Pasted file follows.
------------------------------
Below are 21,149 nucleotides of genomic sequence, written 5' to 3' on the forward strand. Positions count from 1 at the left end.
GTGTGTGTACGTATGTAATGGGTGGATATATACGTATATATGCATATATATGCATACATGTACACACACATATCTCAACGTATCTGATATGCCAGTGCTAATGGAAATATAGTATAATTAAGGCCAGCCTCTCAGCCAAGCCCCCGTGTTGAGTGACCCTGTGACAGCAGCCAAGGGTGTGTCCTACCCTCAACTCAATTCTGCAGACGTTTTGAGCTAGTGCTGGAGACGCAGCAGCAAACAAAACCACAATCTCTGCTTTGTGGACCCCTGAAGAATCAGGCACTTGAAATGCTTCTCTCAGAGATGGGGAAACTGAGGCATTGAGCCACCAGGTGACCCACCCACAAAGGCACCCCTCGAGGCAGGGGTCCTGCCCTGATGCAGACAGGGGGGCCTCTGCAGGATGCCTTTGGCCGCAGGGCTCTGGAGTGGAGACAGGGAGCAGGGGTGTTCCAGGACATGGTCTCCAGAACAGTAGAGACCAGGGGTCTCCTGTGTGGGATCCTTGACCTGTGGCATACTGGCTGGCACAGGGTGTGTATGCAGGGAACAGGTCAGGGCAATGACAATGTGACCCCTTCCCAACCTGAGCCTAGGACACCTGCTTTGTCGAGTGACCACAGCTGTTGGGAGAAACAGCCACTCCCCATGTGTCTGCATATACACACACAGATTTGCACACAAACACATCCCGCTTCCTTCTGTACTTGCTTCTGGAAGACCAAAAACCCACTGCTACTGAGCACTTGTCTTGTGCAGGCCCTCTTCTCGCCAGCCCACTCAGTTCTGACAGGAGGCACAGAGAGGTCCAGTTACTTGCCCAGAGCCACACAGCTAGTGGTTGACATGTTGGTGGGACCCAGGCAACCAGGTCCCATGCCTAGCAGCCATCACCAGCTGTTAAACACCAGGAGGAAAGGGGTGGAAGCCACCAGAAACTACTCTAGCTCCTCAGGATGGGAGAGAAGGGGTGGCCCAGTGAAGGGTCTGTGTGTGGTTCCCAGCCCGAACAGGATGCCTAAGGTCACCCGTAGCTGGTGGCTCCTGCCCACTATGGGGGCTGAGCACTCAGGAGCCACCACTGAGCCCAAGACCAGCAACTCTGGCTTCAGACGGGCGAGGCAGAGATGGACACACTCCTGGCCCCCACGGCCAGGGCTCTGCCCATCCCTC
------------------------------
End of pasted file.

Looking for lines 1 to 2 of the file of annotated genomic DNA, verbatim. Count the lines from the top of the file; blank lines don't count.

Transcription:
Below are 21,149 nucleotides of genomic sequence, written 5' to 3' on the forward strand. Positions count from 1 at the left end.
GTGTGTGTACGTATGTAATGGGTGGATATATACGTATATATGCATATATATGCATACATGTACACACACATATCTCAACGTATCTGATATGCCAGTGCTAATGGAAATATAGTATAATTAAGGCCAGCCTCTCAGCCAAGCCCCCGTGTTGAGTGACCCTGTGACAGCAGCCAAGGGTGTGTCCTACCCTCAACTCAATTCTGCAGACGTTTTGAGCTAGTGCTGGAGACGCAGCAGCAAACAAAACCACAATCTCTGCTTTGTGGACCCCTGAAGAATCAGGCACTTGAAATGCTTCTCTCAGAGATGGGGAAACTGAGGCATTGAGCCACCAGGTGACCCACCCACAAAGGCACCCCTCGAGGCAGGGGTCCTGCCCTGATGCAGACAGGGGGGCCTCTGCAGGATGCCTTTGGCCGCAGGGCTCTGGAGTGGAGACAGGGAGCAGGGGTGTTCCAGGACATGGTCTCCAGAACAGTAGAGACCAGGGGTCTCCTGTGTGGGATCCTTGACCTGTGGCATACTGGCTGGCACAGGGTGTGTATGCAGGGAACAGGTCAGGGCAATGACAATGTGACCCCTTCCCAACCTGAGCCTAGGACACCTGCTTTGTCGAGTGACCACAGCTGTTGGGAGAAACAGCCACTCCCCATGTGTCTGCATATACACACACAGATTTGCACACAAACACATCCCGCTTCCTTCTGTACTTGCTTCTGGAAGACCAAAAACCCACTGCTACTGAGCACTTGTCTTGTGCAGGCCCTCTTCTCGCCAGCCCACTCAGTTCTGACAGGAGGCACAGAGAGGTCCAGTTACTTGCCCAGAGCCACACAGCTAGTGGTTGACATGTTGGTGGGACCCAGGCAACCAGGTCCCATGCCTAGCAGCCATCACCAGCTGTTAAACACCAGGAGGAAAGGGGTGGAAGCCACCAGAAACTACTCTAGCTCCTCAGGATGGGAGAGAAGGGGTGGCCCAGTGAAGGGTCTGTGTGTGGTTCCCAGCCCGAACAGGATGCCTAAGGTCACCCGTAGCTGGTGGCTCCTGCCCACTATGGGGGCTGAGCACTCAGGAGCCACCACTGAGCCCAAGACCAGCAACTCTGGCTTCAGACGGGCGAGGCAGAGATGGACACACTCCTGGCCCCCACGGCCAGGGCTCTGCCCATCCCTC